While accountants are used to viewing data in a multitude of rows, columns and pivot tables, most people struggle with seeing any patterns in rows of numbers. The implementation of visualizations through data analytic dashboards allow for you to view data in a user-friendly environment in easy to understand visuals. In addition, the creation of a dashboard allows for the implementation of multiple visualizations that best suit the company and its intended users and can generally have multiple sources of data and aggregation of data.
The creation of dashboards/visualizations will provide the company a different means of communication utilizing colors, images, and visualizations to highlight important data points and using these datapoints as a basis for discussion. In addition, including a month-end reporting package allows for a quick read for non-financial readers, without the needs for continuous and tedious preparation, at a level that is meaningful based on their role or needs.
Visualization options are almost endless with current software options. Options include charts (area, bar, graph, pie, etc.), maps, scatter plots, tree maps and tables are standard options for most software packages. In addition, the building of dashboards and visualizations allows for ways to include/exclude certain data (perhaps certain division should be excluded or done independent) or group transactions (by period, by state/country, etc.). In addition, companies can utilize scripting and computer coding, such as Python and R-Visual, to create in-depth visualizations.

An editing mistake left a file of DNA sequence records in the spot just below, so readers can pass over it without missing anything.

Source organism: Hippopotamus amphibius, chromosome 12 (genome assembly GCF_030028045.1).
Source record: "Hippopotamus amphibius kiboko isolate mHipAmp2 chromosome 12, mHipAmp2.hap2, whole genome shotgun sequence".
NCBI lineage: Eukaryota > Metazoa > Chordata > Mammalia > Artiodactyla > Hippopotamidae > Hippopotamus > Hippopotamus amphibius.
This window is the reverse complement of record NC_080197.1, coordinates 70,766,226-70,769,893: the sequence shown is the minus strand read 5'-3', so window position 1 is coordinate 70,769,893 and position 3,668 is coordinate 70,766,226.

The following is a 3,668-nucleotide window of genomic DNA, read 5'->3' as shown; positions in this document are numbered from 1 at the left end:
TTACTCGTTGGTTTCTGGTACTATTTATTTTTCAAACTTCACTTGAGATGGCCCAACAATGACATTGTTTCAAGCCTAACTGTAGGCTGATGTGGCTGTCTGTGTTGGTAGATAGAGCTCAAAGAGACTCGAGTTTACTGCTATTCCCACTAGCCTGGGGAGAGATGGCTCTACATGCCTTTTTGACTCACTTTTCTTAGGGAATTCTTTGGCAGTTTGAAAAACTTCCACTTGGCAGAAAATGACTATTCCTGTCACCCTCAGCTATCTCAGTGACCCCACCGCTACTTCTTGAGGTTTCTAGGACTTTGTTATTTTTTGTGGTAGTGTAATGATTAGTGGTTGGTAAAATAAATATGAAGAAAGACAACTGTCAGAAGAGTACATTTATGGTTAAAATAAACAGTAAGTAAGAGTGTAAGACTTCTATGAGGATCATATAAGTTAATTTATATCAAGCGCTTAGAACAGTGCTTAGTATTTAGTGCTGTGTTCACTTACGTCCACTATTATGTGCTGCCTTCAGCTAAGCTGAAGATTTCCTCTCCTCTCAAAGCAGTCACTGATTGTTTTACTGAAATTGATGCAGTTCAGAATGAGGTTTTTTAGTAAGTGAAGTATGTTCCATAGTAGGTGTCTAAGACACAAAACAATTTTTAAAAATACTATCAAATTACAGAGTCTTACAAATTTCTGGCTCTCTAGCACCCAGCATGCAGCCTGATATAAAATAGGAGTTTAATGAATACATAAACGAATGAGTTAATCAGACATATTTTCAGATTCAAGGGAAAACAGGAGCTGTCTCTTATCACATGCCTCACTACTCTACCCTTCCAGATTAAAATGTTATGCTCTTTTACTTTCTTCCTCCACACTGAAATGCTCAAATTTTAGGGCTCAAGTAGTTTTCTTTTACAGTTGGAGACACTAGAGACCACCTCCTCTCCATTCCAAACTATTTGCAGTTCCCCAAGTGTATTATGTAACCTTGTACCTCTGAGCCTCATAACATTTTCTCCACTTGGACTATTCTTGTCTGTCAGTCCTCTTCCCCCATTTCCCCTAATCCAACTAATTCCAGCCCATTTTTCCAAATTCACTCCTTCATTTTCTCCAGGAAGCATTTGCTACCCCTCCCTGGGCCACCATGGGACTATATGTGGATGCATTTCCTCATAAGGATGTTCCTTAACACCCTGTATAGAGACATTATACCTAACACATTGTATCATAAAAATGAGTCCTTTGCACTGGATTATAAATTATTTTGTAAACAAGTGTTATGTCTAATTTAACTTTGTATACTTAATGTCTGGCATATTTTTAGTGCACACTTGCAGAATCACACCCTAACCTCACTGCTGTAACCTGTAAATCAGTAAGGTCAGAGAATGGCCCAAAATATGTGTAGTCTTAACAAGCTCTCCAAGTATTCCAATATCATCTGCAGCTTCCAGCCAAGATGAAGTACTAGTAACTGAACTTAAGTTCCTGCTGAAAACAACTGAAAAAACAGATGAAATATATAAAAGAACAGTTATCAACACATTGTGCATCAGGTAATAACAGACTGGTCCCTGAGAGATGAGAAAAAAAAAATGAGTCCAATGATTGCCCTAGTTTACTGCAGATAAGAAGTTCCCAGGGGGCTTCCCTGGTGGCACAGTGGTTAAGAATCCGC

Dashboards can generally be shared in real-time with instant or frequent data refreshing or can be generated periodically (weekly, monthly, quarterly, etc.). Based on software utilize the dashboards can be shared via a website, email, print reports and even digital signage (think of airport arrival and departure boards).
An example of a dashboard that is frequently used is within COVID-19 tracking, whether it is state level data such as AZ Department of Health Service (https://www.azdhs.gov/preparedness/epidemiology-disease-control/infectious-disease-epidemiology/covid-19/dashboards/index.php) or John Hopkins University (https://coronavirus.jhu.edu/data) both organizations have created a dashboard to share information to users of all different levels of expertise and familiarity.
We’re here to help you get the most from your data. Please contact us with any questions or to get the ball rolling on building your own data analytics dashboard.
Kevin Bach, CPA